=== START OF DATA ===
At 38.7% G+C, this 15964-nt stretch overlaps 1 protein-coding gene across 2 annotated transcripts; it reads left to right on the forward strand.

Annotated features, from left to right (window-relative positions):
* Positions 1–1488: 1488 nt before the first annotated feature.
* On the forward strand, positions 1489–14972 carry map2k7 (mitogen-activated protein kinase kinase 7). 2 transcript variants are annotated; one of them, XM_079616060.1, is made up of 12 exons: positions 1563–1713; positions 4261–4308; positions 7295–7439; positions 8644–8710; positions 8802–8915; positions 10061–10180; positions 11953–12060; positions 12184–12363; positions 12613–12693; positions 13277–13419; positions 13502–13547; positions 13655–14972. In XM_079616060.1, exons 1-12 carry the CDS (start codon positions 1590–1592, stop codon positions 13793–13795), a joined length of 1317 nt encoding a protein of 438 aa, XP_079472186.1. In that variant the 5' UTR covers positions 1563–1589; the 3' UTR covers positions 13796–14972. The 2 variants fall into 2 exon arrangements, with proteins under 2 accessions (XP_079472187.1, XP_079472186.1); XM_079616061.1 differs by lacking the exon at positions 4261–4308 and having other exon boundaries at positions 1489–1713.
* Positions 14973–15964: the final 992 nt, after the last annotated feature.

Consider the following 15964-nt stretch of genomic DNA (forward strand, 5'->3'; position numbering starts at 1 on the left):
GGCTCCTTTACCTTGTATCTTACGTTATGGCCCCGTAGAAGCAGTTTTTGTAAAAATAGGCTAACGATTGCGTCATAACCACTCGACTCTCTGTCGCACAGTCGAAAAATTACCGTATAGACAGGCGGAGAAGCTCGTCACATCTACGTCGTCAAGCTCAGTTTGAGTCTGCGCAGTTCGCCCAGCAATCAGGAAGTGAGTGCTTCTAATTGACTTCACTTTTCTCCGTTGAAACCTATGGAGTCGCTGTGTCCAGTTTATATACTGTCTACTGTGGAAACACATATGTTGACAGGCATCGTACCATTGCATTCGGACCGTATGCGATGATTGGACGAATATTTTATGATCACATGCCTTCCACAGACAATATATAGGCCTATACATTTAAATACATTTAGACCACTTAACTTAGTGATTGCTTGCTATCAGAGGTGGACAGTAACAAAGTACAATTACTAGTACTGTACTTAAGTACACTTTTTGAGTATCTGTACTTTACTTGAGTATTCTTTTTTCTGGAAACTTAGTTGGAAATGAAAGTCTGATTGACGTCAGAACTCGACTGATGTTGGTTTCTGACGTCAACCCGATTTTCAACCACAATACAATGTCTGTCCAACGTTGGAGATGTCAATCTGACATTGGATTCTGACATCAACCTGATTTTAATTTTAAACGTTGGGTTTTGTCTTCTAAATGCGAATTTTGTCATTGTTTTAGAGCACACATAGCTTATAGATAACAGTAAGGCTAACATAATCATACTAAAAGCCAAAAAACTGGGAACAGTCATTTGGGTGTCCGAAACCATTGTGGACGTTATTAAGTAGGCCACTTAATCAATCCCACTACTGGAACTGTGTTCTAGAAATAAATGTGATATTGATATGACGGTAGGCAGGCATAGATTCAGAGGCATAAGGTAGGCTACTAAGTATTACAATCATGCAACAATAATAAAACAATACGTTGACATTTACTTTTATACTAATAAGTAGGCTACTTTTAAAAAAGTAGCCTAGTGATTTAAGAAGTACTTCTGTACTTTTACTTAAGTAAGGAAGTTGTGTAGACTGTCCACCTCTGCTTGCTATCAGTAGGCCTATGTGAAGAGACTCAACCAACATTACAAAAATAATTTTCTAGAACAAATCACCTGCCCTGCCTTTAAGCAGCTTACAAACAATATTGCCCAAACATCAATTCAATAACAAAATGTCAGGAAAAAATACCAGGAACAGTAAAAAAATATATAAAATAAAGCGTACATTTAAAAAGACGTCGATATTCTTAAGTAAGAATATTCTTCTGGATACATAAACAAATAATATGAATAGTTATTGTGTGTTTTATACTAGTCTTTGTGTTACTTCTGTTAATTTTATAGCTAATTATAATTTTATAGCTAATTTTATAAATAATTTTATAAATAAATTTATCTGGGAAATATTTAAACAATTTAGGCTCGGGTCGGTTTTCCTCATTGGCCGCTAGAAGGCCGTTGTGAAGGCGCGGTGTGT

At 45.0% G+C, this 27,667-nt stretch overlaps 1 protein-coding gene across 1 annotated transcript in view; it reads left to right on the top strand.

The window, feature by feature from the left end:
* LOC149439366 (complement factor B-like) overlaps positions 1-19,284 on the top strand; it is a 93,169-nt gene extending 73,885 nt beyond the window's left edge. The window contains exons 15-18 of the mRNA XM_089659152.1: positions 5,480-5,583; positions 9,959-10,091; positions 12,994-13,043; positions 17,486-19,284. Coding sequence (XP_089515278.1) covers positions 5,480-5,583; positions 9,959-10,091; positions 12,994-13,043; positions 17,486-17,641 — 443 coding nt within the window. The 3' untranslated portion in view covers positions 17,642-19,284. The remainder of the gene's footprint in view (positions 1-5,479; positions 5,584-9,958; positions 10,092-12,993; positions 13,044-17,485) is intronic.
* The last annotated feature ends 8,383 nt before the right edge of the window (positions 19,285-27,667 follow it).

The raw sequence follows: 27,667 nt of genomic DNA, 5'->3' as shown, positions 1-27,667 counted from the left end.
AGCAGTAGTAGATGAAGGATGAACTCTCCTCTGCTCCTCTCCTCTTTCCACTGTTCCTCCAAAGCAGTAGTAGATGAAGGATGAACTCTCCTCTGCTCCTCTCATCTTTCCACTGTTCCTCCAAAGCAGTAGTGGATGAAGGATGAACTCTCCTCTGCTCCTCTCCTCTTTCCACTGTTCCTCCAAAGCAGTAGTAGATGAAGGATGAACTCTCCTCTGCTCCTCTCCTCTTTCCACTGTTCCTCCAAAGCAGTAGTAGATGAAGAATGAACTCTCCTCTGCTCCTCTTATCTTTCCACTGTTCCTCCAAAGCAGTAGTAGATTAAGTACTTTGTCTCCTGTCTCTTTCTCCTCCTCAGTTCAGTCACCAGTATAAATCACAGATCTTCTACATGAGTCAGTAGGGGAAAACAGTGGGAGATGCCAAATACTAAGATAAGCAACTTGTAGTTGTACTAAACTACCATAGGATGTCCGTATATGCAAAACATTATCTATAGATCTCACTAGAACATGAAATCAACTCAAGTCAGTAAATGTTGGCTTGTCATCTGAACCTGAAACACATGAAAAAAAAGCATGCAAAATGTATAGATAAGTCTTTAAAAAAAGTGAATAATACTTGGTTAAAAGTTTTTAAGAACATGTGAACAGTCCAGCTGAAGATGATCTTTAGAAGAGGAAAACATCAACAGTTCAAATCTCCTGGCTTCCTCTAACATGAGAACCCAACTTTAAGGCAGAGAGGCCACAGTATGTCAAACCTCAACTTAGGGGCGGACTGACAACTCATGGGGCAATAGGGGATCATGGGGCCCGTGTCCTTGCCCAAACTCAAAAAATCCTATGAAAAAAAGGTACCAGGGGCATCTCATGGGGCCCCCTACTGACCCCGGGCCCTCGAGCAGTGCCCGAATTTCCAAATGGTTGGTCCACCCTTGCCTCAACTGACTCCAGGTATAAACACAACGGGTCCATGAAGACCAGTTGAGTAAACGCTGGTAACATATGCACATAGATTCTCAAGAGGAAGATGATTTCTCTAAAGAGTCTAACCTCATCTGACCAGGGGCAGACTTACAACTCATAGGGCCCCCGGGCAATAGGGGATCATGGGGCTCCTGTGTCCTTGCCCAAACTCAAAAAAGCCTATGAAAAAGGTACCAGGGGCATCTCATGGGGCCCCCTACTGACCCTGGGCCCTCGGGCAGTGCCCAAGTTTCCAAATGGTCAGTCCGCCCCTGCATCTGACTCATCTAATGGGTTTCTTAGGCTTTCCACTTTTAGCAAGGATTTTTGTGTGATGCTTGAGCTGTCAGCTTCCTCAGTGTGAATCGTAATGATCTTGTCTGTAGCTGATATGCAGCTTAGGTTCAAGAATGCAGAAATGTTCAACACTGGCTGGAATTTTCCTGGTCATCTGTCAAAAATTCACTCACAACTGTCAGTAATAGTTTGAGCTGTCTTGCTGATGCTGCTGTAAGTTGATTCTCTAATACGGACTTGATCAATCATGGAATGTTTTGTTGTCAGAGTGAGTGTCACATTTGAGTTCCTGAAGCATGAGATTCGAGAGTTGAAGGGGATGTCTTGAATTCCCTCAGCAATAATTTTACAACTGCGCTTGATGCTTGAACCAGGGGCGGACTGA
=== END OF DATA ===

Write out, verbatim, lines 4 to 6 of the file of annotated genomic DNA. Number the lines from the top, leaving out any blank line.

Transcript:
* On the forward strand, positions 1489–14972 carry map2k7 (mitogen-activated protein kinase kinase 7). 2 transcript variants are annotated; one of them, XM_079616060.1, is made up of 12 exons: positions 1563–1713; positions 4261–4308; positions 7295–7439; positions 8644–8710; positions 8802–8915; positions 10061–10180; positions 11953–12060; positions 12184–12363; positions 12613–12693; positions 13277–13419; positions 13502–13547; positions 13655–14972. In XM_079616060.1, exons 1-12 carry the CDS (start codon positions 1590–1592, stop codon positions 13793–13795), a joined length of 1317 nt encoding a protein of 438 aa, XP_079472186.1. In that variant the 5' UTR covers positions 1563–1589; the 3' UTR covers positions 13796–14972. The 2 variants fall into 2 exon arrangements, with proteins under 2 accessions (XP_079472187.1, XP_079472186.1); XM_079616061.1 differs by lacking the exon at positions 4261–4308 and having other exon boundaries at positions 1489–1713.
* Positions 14973–15964: the final 992 nt, after the last annotated feature.

Consider the following 15964-nt stretch of genomic DNA (forward strand, 5'->3'; position numbering starts at 1 on the left):